There are evidence-based interventions to address each of these catalysts for complicated grief, including education, process groups, coping skills education, grounding, 12 Step groups, journaling, spiritual practices and trauma-specific therapy. All of these are offered at Cumberland Heights. However, to completely heal, the Cumberland-Morris Model asserts that the task of “meaning-making” must be undertaken.
Overcoming Complicated Grief: Finding Meaning in Loss
Stories are exceptionally important to human beings. They help us to build social bonds, express ourselves and understand events. They also serve as our primary approach to learning. Meaning-making challenges us to tell a story about our grief that ends with a life-shaping takeaway.
Loss often feels senseless and unjustified, especially if it’s associated with the tragic, sudden death of a loved one. Choosing to find a deeper significance creates a sense of purpose in the bereaved; they have a reason to move forward with their own lives.
This process is different for everyone. Meaning-making may look like:
- Learning a lesson from the experience
- Gaining insight into one’s own personality or strength
- Feeling inspired to change, grow or embrace sobriety
- Telling this story to help others in a similar situation
- Motivating the creation of a charity, memorial, annual event or other worthy cause
Once a person has found meaning, they have a chance to move on and begin again. While completely “letting go” isn’t likely for those who have experienced the death of a spouse, child or parent, these individuals can find solace and purpose behind their loss. With support, patience and meaning-making, it is possible for those in the grip of complicated grief to find happiness again.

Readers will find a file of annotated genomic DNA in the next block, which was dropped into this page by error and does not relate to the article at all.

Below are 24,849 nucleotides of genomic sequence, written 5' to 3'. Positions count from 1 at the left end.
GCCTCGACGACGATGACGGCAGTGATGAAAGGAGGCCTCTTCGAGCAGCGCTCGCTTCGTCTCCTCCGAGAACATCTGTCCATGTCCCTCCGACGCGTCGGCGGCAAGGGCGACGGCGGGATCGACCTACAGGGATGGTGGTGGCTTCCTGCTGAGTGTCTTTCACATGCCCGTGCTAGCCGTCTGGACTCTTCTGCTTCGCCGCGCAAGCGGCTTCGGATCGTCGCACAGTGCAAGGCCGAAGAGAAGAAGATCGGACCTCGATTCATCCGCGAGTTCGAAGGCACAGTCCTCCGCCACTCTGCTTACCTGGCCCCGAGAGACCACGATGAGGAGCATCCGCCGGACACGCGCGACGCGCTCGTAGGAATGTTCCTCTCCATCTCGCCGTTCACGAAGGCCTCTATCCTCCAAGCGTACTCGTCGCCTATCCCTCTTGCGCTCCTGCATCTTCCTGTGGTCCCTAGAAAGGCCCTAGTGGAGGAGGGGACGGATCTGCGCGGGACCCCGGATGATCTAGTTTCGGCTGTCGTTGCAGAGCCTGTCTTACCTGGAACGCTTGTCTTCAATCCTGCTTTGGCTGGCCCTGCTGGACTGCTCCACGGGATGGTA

Meet Michelle Morris
To gain a complete picture of the Cumberland-Morris Model, we interviewed the Spiritual Director behind its creation. Michelle Morris, M.Div., LPC-MHSP, began her career as a chaplain for hospitals and jails. Inspired by her experiences, she returned to school and earned two master’s degrees. Her three years at Cumberland Heights have made the most of her passion for both spirituality and mental health. In this time, Morris has identified suffering as a natural part of life – and a necessary, inherently spiritual experience.
“You can’t process what you can’t feel,” she said. “At some point, sobriety forces us to confront [our loss] and learn how to deal with it. Substance use disorder turns the volume down on our emotions, but it doesn’t teach us to tolerate or process them. Healthy skills do.”
When asked about Cumberland Heights’ approach to treatment for complicated grief, Morris emphasized the importance of this programming. “Our goal is for everyone to participate in grief education – especially young men. We need to help people understand that it isn’t one thing like sadness; it’s a mix of emotions. Getting sober itself is a grieving process: letting go of that primary relationship. We spend most of our time and money on it. Some people call it their lover or best friend, and if we don’t grieve properly, we tend to go back… it’s like a toxic relationship. The only way I’ve seen people truly move forward with loss is to make something meaningful out of their experience.”
Through meaning-making, therapy and community support, those who come to Cumberland Heights find freedom from complicated grief and substance use disorder. To learn more about our treatment protocols or the Cumberland-Morris model, we invite you to contact our admissions team.
Horowitz, M. J., Siegel, B., Holen, A., Bonanno, G. A., Milbrath, C., & Stinson, C. H. (2003). Diagnostic criteria for complicated grief disorder. FOCUS: The Journal of Lifelong Learning in Psychiatry, 1(3), 290–298. https://doi.org/10.1176/foc.1.3.290
Shear M. K. (2012). Grief and mourning gone awry: pathway and course of complicated grief. Dialogues in clinical neuroscience, 14(2), 119–128. https://doi.org/10.31887/DCNS.2012.14.2/mshear